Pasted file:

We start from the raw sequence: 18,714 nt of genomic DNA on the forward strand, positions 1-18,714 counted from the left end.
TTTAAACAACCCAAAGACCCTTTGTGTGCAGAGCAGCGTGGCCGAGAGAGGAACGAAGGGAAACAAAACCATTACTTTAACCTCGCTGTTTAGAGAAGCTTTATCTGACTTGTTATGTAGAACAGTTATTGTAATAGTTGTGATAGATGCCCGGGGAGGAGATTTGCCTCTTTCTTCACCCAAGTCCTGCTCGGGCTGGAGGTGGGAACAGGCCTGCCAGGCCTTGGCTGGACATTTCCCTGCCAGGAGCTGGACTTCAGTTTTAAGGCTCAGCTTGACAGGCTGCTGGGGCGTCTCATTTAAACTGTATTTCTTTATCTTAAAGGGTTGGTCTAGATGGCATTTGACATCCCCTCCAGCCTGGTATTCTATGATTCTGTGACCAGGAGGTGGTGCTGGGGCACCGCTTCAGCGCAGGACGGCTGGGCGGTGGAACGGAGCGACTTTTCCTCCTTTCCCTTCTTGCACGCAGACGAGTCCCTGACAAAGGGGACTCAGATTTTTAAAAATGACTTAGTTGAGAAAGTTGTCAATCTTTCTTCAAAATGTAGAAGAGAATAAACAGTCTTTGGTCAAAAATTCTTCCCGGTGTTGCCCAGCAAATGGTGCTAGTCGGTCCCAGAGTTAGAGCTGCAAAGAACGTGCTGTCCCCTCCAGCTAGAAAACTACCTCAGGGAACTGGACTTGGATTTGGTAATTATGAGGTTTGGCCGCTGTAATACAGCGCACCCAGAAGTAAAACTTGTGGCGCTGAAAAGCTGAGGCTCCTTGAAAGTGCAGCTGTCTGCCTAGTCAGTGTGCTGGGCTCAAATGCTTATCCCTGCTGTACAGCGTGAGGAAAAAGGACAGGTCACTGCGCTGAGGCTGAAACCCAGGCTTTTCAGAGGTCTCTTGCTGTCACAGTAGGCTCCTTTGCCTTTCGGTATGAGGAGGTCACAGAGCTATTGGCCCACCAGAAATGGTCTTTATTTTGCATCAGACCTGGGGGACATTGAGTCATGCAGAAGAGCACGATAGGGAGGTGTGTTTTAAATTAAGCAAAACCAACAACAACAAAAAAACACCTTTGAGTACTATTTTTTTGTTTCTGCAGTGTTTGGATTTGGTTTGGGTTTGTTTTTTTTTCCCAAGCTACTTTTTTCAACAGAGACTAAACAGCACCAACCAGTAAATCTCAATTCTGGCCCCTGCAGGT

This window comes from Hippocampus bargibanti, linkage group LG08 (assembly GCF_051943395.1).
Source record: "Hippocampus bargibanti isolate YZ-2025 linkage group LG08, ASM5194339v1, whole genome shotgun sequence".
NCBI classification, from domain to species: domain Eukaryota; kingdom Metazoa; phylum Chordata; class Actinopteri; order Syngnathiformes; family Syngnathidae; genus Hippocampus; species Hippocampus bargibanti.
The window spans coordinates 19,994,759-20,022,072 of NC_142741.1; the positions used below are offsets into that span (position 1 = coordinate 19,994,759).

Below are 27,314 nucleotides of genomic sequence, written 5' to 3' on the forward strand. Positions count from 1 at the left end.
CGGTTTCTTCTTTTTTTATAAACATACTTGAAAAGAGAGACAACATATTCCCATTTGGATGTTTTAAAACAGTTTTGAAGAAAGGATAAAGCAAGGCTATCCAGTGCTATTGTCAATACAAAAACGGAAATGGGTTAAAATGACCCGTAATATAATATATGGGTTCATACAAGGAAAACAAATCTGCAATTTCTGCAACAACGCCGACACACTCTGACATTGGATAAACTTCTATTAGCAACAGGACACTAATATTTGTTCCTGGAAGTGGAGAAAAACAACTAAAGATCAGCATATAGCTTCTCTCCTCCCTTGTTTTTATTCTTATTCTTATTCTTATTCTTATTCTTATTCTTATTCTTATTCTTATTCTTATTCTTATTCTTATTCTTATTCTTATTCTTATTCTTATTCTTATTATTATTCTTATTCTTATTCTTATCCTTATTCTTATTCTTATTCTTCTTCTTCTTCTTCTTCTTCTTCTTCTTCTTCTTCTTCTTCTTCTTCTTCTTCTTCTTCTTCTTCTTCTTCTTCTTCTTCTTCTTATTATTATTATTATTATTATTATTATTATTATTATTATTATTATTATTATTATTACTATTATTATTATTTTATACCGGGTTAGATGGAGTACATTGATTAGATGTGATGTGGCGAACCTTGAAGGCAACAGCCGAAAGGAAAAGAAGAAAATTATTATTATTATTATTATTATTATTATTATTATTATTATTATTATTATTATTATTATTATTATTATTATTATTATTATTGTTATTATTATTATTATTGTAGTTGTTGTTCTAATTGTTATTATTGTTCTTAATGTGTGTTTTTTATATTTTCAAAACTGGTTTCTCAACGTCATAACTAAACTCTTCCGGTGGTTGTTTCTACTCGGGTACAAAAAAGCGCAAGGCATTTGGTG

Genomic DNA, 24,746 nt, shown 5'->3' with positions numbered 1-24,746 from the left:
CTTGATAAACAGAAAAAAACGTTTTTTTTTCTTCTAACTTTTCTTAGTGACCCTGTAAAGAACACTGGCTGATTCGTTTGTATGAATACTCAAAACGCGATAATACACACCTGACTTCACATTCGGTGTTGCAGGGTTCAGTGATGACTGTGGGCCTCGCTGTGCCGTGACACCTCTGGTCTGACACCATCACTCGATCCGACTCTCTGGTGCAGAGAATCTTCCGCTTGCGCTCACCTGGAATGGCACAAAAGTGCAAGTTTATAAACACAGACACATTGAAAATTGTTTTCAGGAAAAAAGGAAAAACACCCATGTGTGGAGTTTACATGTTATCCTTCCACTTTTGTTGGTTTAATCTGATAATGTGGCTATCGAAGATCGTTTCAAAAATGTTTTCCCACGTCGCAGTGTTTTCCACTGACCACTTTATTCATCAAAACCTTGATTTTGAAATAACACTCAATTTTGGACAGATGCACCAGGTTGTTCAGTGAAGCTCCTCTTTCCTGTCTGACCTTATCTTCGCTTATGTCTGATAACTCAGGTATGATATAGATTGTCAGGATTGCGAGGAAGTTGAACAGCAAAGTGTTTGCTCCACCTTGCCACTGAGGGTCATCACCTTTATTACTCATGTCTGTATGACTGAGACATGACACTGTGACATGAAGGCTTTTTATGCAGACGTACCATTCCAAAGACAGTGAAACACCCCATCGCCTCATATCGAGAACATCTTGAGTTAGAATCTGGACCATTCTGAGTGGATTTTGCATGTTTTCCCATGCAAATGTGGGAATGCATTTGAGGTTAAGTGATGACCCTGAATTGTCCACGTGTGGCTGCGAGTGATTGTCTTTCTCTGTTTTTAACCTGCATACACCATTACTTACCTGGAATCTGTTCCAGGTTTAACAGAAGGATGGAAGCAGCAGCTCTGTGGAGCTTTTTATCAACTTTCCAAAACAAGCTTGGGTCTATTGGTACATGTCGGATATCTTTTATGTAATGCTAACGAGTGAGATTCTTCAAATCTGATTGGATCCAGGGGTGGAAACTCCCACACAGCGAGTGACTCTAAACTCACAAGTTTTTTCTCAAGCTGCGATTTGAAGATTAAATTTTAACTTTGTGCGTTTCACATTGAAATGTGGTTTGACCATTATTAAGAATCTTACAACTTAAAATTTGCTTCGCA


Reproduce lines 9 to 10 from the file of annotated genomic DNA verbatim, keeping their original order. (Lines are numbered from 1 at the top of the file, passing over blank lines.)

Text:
Genomic DNA, 24,746 nt, shown 5'->3' with positions numbered 1-24,746 from the left:
CTTGATAAACAGAAAAAAACGTTTTTTTTTCTTCTAACTTTTCTTAGTGACCCTGTAAAGAACACTGGCTGATTCGTTTGTATGAATACTCAAAACGCGATAATACACACCTGACTTCACATTCGGTGTTGCAGGGTTCAGTGATGACTGTGGGCCTCGCTGTGCCGTGACACCTCTGGTCTGACACCATCACTCGATCCGACTCTCTGGTGCAGAGAATCTTCCGCTTGCGCTCACCTGGAATGGCACAAAAGTGCAAGTTTATAAACACAGACACATTGAAAATTGTTTTCAGGAAAAAAGGAAAAACACCCATGTGTGGAGTTTACATGTTATCCTTCCACTTTTGTTGGTTTAATCTGATAATGTGGCTATCGAAGATCGTTTCAAAAATGTTTTCCCACGTCGCAGTGTTTTCCACTGACCACTTTATTCATCAAAACCTTGATTTTGAAATAACACTCAATTTTGGACAGATGCACCAGGTTGTTCAGTGAAGCTCCTCTTTCCTGTCTGACCTTATCTTCGCTTATGTCTGATAACTCAGGTATGATATAGATTGTCAGGATTGCGAGGAAGTTGAACAGCAAAGTGTTTGCTCCACCTTGCCACTGAGGGTCATCACCTTTATTACTCATGTCTGTATGACTGAGACATGACACTGTGACATGAAGGCTTTTTATGCAGACGTACCATTCCAAAGACAGTGAAACACCCCATCGCCTCATATCGAGAACATCTTGAGTTAGAATCTGGACCATTCTGAGTGGATTTTGCATGTTTTCCCATGCAAATGTGGGAATGCATTTGAGGTTAAGTGATGACCCTGAATTGTCCACGTGTGGCTGCGAGTGATTGTCTTTCTCTGTTTTTAACCTGCATACACCATTACTTACCTGGAATCTGTTCCAGGTTTAACAGAAGGATGGAAGCAGCAGCTCTGTGGAGCTTTTTATCAACTTTCCAAAACAAGCTTGGGTCTATTGGTACATGTCGGATATCTTTTATGTAATGCTAACGAGTGAGATTCTTCAAATCTGATTGGATCCAGGGGTGGAAACTCCCACACAGCGAGTGACTCTAAACTCACAAGTTTTTTCTCAAGCTGCGATTTGAAGATTAAATTTTAACTTTGTGCGTTTCACATTGAAATGTGGTTTGACCATTATTAAGAATCTTACAACTTAAAATTTGCTTCGCA